Very few physicians I have met have any concept of corporate entities and investors owning medical practices, especially the ownership of U.S. medical practices by foreign corporate entities and foreign investment firms. These foreign investment firms often use money from the foreign government where the foreign investment firm is located, in order to buy the U.S. healthcare companies. I will discuss this and foreign ownership of the U.S. healthcare system later in this article. The growing foreign ownership of U.S. healthcare was my impetus for writing this article and the key take-away point I want you to get from this article. Before discussing foreign ownership of the U.S. healthcare system, it is critical that you have an understanding of the history of corporate medicine and what got us to where we are now.
It was inevitable and easy to predict that physicians were going to eventually fail to be able to continue as an IPOP because of the increasing business complexity of successfully operating a medical practice. Remember, physicians are not businesspeople; they are doctors. Most of the healthcare system is run by trained businesspeople and not by medically trained people-or doctors. Only physicians and other Advanced Practice Providers (APP) are licensed to independently provide medical care directly to patients and to direct the other healthcare services a patient needs and receives. Prescription writing is a good example. The balance of the healthcare system and the people in it just provides labor, facilities, equipment, supplies, and other support services to the providers so that the providers can provide direct medical care to the patients. Just like the railroad thought it was in the train business when it is actually in the transportation business and the train is only its tool, the physician thinks he/she is in the doctoring business when he/she is actually in the healthcare delivery services business and the doctoring is his/her tool. Both the railroad and the physicians had it wrong and both the railroad and the IPOP failed in "independent" business because doing business became more complex and more competitors entered their businesses. I have been trying to explain this concept to physicians for over four decades. Based on the 70% employed physician statistic, obviously I nor anyone else have been successful at convincing physicians to do what is necessary to survive as an IPOP. Maybe most physicians just really did not want to be businesspeople after all.
As previously stated, I have been preaching the IPOP gospel for over four decades. The sermon has been modified and given in many different formats, and slightly updated over the years, but my physician business Bible has been the same because the business Bible is the same. I was rummaging through some of my old materials and found a presentation I gave in 2007. Two of my slides (I used to present with real slides) are a good summary of what is driving the inevitable change in the IPOP, as well as in the entire healthcare industry. I decided it was worth the space to include the contents below.
Where Are We Going?
- There is a finite amount of dollars in the healthcare system.
- Physicians are not going to get what they want.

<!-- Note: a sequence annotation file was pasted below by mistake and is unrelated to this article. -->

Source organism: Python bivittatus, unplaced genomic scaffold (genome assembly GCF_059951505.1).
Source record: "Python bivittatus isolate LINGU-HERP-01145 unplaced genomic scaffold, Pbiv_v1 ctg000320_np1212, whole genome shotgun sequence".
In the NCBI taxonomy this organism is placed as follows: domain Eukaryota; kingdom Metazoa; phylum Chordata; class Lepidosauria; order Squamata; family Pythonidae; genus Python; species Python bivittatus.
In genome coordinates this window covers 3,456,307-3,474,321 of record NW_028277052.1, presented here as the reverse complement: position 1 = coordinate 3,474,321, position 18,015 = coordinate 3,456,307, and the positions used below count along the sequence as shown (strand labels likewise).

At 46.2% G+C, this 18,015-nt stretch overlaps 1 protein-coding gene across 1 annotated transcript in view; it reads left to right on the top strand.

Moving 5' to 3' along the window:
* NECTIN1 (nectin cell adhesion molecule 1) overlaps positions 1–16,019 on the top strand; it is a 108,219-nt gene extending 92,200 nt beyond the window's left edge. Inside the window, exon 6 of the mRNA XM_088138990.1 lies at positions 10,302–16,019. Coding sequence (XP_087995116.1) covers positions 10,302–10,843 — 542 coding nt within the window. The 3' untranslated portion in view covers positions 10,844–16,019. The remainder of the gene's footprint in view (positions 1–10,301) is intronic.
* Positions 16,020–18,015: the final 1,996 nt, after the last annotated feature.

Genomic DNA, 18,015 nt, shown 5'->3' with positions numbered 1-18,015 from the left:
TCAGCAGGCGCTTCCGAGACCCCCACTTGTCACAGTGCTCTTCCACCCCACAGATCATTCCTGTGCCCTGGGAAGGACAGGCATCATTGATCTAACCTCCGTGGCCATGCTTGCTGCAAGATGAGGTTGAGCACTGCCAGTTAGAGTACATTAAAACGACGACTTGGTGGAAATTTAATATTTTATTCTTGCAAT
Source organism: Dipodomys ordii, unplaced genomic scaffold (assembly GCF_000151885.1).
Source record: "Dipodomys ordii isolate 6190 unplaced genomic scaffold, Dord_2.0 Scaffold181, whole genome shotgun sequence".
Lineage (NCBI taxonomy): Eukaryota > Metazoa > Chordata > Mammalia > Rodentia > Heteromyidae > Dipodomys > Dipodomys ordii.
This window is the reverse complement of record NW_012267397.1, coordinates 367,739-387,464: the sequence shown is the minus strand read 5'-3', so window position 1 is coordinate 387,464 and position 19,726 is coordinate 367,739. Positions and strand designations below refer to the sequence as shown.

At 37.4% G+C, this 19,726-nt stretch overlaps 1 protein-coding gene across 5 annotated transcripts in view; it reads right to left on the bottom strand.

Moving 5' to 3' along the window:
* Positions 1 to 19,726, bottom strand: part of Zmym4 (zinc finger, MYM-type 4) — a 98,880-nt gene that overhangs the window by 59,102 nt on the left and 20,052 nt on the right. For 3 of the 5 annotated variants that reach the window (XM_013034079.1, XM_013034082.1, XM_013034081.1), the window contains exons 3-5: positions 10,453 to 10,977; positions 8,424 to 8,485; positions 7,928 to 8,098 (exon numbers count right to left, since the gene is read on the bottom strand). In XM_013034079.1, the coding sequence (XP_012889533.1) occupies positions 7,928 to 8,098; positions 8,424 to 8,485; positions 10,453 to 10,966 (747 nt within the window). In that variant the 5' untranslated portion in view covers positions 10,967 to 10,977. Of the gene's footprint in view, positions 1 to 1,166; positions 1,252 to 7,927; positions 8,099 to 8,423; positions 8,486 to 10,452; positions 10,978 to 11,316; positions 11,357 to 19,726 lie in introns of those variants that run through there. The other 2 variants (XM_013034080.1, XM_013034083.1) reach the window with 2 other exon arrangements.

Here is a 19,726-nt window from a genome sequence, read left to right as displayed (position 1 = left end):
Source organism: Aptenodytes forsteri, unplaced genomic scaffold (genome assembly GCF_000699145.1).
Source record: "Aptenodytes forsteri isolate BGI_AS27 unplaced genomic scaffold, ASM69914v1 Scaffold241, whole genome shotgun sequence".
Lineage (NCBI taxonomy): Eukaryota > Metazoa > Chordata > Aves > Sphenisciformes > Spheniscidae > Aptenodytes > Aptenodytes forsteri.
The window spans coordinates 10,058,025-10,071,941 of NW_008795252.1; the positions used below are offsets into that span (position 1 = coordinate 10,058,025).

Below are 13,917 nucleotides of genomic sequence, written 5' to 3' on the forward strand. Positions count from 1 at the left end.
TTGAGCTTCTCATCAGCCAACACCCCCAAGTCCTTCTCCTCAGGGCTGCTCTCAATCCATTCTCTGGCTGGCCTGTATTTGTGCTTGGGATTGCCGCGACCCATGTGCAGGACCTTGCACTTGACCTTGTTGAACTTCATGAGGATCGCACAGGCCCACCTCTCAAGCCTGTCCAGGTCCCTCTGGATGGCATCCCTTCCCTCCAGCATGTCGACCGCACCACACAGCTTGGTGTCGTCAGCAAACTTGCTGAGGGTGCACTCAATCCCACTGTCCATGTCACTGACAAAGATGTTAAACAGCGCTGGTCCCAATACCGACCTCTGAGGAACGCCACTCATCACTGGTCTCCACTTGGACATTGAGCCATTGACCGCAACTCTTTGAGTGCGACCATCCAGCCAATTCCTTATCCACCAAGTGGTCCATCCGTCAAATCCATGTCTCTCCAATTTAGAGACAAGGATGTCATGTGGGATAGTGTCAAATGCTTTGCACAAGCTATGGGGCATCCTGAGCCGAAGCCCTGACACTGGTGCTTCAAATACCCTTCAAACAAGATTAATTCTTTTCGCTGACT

- Some physicians are going to do better than other physicians.
- Some physicians are going to go out of business.
- Different specialties will be competing for the same medical services.
- Old business strategies will not work.
- It is never going to be the way it used to be.
- Patient - I am entitled to the best healthcare money can buy and someone else should pay for it.
- Physician - I should be able to decide what care patients receive and how much I get paid for the care I provide, and I do not want to have to collect payment from the patients.
- Government - The government has the right to control the costs of healthcare and decide who receives healthcare and what care is delivered.
- Employer - My employees demand that I pay for their health insurance, but the rising healthcare benefit costs reduce my profits, and I need to increase my profits.
- Insurance Company - I am in the business to make a profit; paying out patient claims increases my overhead and reduces my profits.
As mentioned earlier, physicians are "wired" differently than businesspeople. I have included the slide information below, which was created by an M.D. to explain the differences in thinking of a physician versus a manager when it comes to thinking about business and operating a medical practice. I have my own modified version of this chart but wanted you to see the original and how a physician sees the differences between physicians and businesspeople. As Myers & Briggs will explain to you in their sixteen personality type profiles, different personalities pursue and are skilled at different jobs. This is not to say that physicians cannot learn the academics of being a businessperson. Most physicians just do not have the interest or the personality characteristics to be a businessperson. As the majority of physicians I have known over the years have told me, they just want to be a doctor, care for their patients, and then go home and do other things they enjoy doing—and have the money to do those things. They definitely do not want to spend their time and energy running the business side of their medical practice. I have been able to make a good living because of that physician business philosophy. I take care of the practice business and the physician takes care of the practice patients. I have tried to teach physicians how to be business owner decision-makers and not practice administrators/managers. Many physicians (70%) have decided that they do not want to be a business owner at all, just a doctor. I agree with them, as long as while being the doctor, the physician goes back to establishing that old time doctor/patient relationship to become a patient advocate and liaison in this complex healthcare maze.